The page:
Some tricks for writing (none of which I used whilst writing this post)

This month my main task is to finish a piece of writing for my thesis. I’m a slow writer and it is something I tend to struggle with. I often feel like the character in “The Plague” who writes and re-writes the first sentence of his novel so much that he never moves past it. So I have learned certain strategies to help me get going with writing, and hopefully to help me improve what I do write.

First off, read lots. Writing in a style that you are comfortable with and also is appropriate to the overall work is difficult. I’m a fan of the simple writing put forward by Daniel Oppenheimer (see below for reference). It’s also helpful to find examples of the writing style you like, then use that as a guide. I do sometimes ask myself  “how would Micheal Sandel explain that concept?”. I know it can be dangerous because you might end up sounding like someone else, but if it helps you get words on the page to act as a draft, all to the good. You can always edit it after to sound more like you. So as you are reading around your subject, if something seems particularly good, think about the writing style. And the more you read, the more you will find what works and what doesn’t.

Secondly, check your grammar. I am not good with this stuff. I did English to GCSE, but there wasn’t anything about the structure of language or grammar rules in that anyway, so I pretty much have no knowledge of these things. So I need help. The reason this is important is because if you’re trying to put across a serious point or be persuasive, having commas in the wrong place or lacking a semi-colon will not help you any. Poor grammar takes away from your argument simply because it takes away from your credibility. Get someone who is good at these things to proofread for you and be brutally honest. Also, “The Elements of Style” by Strunk and White is a handy guide to some basic grammar rules.

Third, timings. I’ve started using the pomodoro method to write. Set a timer for 25 minutes, write continuously for that, do something else for 5 minutes, start over. That way you get some words you can edit. Also, it forces you to stop and start. Often I will find myself staring at a word document not knowing what to say, and hours can pass in this frustrating process. But by putting a time limit on it (one that’s attuned to the human attention span in fact), there’s suddenly a challenge aspect. It doesn’t matter if what you write in that time is good or not. Getting the words on the page is the important thing as it gives you something to work with.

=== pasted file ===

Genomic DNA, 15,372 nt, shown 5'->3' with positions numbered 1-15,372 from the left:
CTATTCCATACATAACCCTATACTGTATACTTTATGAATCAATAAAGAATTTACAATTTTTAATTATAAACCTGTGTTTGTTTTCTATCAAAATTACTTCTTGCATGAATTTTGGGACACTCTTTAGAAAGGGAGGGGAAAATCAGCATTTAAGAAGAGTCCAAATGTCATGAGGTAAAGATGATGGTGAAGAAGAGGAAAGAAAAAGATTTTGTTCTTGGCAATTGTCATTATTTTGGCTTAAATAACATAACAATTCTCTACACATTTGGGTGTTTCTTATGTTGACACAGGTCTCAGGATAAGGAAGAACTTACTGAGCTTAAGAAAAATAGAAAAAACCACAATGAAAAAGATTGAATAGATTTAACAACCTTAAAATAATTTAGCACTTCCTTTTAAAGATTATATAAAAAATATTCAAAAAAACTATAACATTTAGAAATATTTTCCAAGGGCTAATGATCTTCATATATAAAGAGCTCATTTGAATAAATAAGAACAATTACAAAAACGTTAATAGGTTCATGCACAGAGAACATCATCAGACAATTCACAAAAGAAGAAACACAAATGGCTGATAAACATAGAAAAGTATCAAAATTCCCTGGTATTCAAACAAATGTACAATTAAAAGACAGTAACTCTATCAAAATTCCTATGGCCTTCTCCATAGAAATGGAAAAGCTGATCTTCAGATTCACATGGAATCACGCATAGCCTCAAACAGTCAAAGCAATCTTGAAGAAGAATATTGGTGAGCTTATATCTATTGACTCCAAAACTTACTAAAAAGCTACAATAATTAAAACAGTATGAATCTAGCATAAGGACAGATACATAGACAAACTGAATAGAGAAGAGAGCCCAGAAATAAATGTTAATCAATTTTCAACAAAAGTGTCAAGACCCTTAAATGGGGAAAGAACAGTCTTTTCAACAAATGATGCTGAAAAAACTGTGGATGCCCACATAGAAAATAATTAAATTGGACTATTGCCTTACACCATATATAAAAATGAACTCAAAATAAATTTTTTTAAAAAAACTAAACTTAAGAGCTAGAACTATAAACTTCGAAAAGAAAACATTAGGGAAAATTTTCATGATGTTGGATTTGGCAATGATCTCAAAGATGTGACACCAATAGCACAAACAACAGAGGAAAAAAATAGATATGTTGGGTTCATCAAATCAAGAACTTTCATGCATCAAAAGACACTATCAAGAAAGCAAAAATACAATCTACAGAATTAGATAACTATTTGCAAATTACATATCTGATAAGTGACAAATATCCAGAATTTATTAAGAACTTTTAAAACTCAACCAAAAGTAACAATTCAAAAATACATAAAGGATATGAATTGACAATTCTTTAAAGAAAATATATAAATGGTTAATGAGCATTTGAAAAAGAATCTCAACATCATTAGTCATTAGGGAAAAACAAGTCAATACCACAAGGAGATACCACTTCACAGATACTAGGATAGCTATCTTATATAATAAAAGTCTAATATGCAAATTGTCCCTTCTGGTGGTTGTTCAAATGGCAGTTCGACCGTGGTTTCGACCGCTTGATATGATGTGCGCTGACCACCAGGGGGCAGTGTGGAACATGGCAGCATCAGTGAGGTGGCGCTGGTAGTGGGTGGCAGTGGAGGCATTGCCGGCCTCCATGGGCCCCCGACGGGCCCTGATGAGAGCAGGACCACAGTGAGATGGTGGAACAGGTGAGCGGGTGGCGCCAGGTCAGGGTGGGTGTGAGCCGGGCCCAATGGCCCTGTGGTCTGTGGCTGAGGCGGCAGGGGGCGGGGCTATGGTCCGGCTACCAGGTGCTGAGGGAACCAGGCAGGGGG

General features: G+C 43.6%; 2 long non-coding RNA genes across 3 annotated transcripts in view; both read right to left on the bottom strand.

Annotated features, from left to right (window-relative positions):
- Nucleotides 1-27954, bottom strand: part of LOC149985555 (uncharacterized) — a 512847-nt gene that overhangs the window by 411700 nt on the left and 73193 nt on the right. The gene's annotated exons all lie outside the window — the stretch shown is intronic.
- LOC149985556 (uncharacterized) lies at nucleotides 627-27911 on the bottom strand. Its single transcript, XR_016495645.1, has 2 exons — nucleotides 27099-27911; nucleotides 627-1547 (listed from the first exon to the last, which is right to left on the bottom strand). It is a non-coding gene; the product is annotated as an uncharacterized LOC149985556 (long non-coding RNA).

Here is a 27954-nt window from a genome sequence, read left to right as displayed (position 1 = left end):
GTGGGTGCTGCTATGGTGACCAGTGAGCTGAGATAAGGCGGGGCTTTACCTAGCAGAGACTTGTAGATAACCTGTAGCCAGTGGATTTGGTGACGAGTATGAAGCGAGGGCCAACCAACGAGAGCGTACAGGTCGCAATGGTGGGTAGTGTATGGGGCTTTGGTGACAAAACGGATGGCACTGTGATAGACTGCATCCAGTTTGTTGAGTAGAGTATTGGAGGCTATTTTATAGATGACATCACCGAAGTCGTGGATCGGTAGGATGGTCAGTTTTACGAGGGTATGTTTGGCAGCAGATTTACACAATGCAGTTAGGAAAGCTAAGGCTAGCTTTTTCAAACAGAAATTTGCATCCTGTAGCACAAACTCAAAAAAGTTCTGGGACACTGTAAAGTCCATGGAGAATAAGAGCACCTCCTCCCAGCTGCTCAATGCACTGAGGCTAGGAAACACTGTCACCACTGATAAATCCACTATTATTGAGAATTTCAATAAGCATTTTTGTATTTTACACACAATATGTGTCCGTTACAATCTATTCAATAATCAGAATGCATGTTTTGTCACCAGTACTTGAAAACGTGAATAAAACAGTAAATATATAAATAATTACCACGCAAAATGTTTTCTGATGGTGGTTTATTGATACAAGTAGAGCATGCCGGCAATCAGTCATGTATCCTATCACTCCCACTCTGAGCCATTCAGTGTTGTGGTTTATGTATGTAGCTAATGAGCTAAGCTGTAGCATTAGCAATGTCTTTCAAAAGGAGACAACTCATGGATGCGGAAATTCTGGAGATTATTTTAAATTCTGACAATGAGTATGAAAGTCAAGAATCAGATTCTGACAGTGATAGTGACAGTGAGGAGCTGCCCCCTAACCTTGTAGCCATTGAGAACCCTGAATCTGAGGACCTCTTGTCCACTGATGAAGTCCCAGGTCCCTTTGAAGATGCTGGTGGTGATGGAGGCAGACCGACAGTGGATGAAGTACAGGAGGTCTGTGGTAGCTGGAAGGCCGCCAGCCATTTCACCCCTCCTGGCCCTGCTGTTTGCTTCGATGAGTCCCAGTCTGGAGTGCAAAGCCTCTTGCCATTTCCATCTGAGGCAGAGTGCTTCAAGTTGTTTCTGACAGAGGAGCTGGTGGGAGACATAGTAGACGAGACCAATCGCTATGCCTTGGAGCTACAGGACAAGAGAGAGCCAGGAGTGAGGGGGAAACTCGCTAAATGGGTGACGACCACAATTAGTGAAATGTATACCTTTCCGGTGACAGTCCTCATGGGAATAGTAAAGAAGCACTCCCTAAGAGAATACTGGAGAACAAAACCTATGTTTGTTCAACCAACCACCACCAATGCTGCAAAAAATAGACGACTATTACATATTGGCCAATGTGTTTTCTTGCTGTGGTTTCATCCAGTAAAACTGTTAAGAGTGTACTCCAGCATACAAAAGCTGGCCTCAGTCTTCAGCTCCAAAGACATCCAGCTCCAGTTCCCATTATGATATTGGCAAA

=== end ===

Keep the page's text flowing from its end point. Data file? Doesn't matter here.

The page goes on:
I think quite often it’s easy to get caught up in the idea that what we write should be brilliant the first time around. The words should flow onto the page perfectly formed, simply because in our heads we know what we mean. But instead I think that an argument needs to be carved. You start with a big block of wood (or stone, marble, clay whatever your preferred imaginary medium may be) and then the first draft is hashing out a rough shape. It uses the blunt instruments to get an overall sense of what you’re trying to create, then as you go through it again and again, the tools become finer, the changes smaller and the idea clearer. We don’t start with the Venus de Milo. We start with a shapeless lump. You have to craft it to make the beautiful thing appear.


Ref: Oppenheimer, D. (2006) “Consequences of Erudite Vernacular Utilized Irrespective of Necessity: Problems with Using Long Words Needlessly” Applied Cognitive Psychology 20 pp139-156

NOTE: Yes, after saying grammar is important, I’ve doubtless made several mistakes in this post. I don’t care all that much. I use this blog as a place where I can discuss doing a PhD informally. For me, informal means not stressing over commas.


About Jess Urwin

Lecturer in social work at De Montfort University, youth justice researcher, musician, crafter, constant reader.
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